DebriSat Panel Preparation and Fragment Characterization

Space debris presents a major risk to the success of space missions. At orbital velocity, a collision with a fragment as small as 1 cm in size can cause catastrophic damage. Fragmentation debris is of particular importance because it makes up over forty percent of the rapidly increasing number of catalogued objects orbiting the Earth. Satellite breakup models are used to make predictions regarding fragments that are too small to be tracked from the ground, yet are large enough to pose a risk to satellites. However, the 2009 collision between Iridium-33 and Cosmos-2251 demonstrated the need to update the current NASA satellite breakup model. This model, which is based on a hypervelocity impact of a 1960s Navy satellite, failed to accurately predict the debris field produced by the newer Iridium satellite. The failure of the model was attributed to the newer materials and construction techniques used in the fabrication of the Iridium-33 satellite. The DebriSat project was conceived as a mechanism to update the current satellite breakup model. The DebriSat satellite was a 50-kg satellite designed and fabricated with modern materials and procedures to be representative of satellites found in low Earth orbit (LEO). The DebriSat satellite was subjected to a hypervelocity impact test at Arnold Engineering Development Center (AEDC) where the test chamber was lined with foam panels to preserve the fragments resulting from the impact. These panels were collected and shipped to the University of Florida where they are being processed to extract the fragments which are then characterized and catalogued. This task focuses on the database used to catalogue the fragments.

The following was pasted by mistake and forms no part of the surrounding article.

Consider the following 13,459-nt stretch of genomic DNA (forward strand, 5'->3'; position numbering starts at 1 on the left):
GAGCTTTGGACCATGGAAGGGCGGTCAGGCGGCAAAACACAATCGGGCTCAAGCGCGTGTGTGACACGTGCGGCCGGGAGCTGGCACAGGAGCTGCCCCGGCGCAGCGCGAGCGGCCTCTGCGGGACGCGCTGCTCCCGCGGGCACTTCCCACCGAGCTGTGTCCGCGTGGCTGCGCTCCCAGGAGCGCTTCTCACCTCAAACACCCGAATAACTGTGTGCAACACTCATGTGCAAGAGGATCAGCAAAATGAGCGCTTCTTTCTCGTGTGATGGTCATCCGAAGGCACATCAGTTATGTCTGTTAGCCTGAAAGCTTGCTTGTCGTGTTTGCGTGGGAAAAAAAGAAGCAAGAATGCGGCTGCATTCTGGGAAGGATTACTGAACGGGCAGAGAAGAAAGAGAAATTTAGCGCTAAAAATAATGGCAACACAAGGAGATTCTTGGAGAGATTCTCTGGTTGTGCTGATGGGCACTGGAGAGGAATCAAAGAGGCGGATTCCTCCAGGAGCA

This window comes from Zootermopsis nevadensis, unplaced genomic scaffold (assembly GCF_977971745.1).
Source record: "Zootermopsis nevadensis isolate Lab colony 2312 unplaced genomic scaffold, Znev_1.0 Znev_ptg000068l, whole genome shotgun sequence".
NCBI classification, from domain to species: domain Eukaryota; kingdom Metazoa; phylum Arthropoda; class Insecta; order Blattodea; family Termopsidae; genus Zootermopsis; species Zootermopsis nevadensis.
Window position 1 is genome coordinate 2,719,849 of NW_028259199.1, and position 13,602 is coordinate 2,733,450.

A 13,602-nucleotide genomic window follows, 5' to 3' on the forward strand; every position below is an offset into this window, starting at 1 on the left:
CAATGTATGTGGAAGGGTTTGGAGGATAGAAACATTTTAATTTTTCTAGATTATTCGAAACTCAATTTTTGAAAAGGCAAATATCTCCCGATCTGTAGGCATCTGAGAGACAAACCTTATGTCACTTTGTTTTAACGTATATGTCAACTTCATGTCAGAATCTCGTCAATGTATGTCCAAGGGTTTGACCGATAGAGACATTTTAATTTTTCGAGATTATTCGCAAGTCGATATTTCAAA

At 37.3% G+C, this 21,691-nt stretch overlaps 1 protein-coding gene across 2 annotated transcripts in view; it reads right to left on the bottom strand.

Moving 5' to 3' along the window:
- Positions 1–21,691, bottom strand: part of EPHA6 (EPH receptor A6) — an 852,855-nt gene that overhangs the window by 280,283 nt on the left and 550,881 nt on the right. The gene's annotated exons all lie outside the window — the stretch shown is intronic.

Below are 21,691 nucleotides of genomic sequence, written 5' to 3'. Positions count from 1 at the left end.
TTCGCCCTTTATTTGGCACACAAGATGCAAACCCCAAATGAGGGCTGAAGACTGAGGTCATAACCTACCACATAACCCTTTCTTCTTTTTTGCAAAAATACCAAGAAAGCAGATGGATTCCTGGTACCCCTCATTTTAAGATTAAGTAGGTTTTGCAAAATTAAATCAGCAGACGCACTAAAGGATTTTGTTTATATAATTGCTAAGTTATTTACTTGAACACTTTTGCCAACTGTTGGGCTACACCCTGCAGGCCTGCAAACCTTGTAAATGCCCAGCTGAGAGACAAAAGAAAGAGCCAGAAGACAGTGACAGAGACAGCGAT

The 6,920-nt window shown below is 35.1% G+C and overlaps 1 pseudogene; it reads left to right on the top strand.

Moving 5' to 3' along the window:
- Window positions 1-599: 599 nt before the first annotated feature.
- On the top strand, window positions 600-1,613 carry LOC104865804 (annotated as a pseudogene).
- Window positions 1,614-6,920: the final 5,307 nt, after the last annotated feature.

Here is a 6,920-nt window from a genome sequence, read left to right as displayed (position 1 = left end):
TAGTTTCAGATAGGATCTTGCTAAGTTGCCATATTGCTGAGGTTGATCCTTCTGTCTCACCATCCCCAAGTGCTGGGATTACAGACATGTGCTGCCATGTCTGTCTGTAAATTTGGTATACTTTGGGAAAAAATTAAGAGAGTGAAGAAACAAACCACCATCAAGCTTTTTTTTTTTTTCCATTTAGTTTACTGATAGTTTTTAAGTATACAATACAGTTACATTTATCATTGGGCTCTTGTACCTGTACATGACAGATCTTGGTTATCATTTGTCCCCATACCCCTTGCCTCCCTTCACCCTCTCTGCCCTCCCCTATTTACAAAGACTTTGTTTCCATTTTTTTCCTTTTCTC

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Filing Info

  • Accession Number: 01678242
  • Record Type: Research project
  • Source Agency: Federal Aviation Administration Center of Excellence for Commercial Space Transportation
  • Files: RIP, USDOT
  • Created Date: Aug 22 2018 1:03PM